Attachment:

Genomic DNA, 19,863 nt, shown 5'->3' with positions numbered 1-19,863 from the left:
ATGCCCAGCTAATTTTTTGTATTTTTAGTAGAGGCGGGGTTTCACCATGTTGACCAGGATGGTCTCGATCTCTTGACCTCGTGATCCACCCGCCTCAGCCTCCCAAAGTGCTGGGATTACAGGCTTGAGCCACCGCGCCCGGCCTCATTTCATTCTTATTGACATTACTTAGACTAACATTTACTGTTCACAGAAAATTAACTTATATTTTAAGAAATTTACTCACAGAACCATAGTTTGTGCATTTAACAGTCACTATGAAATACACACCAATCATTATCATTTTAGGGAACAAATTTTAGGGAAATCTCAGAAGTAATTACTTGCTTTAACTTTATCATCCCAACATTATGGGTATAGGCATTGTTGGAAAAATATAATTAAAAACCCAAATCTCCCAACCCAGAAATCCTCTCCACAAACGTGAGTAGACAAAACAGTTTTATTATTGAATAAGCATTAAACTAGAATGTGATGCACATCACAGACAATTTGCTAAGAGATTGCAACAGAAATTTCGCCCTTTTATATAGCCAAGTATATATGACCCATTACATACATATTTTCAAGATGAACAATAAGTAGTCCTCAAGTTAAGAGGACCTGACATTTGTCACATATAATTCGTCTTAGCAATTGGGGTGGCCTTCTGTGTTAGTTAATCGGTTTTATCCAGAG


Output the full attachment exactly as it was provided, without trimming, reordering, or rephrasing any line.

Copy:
Genomic DNA, 19,863 nt, shown 5'->3' with positions numbered 1-19,863 from the left:
ATGCCCAGCTAATTTTTTGTATTTTTAGTAGAGGCGGGGTTTCACCATGTTGACCAGGATGGTCTCGATCTCTTGACCTCGTGATCCACCCGCCTCAGCCTCCCAAAGTGCTGGGATTACAGGCTTGAGCCACCGCGCCCGGCCTCATTTCATTCTTATTGACATTACTTAGACTAACATTTACTGTTCACAGAAAATTAACTTATATTTTAAGAAATTTACTCACAGAACCATAGTTTGTGCATTTAACAGTCACTATGAAATACACACCAATCATTATCATTTTAGGGAACAAATTTTAGGGAAATCTCAGAAGTAATTACTTGCTTTAACTTTATCATCCCAACATTATGGGTATAGGCATTGTTGGAAAAATATAATTAAAAACCCAAATCTCCCAACCCAGAAATCCTCTCCACAAACGTGAGTAGACAAAACAGTTTTATTATTGAATAAGCATTAAACTAGAATGTGATGCACATCACAGACAATTTGCTAAGAGATTGCAACAGAAATTTCGCCCTTTTATATAGCCAAGTATATATGACCCATTACATACATATTTTCAAGATGAACAATAAGTAGTCCTCAAGTTAAGAGGACCTGACATTTGTCACATATAATTCGTCTTAGCAATTGGGGTGGCCTTCTGTGTTAGTTAATCGGTTTTATCCAGAG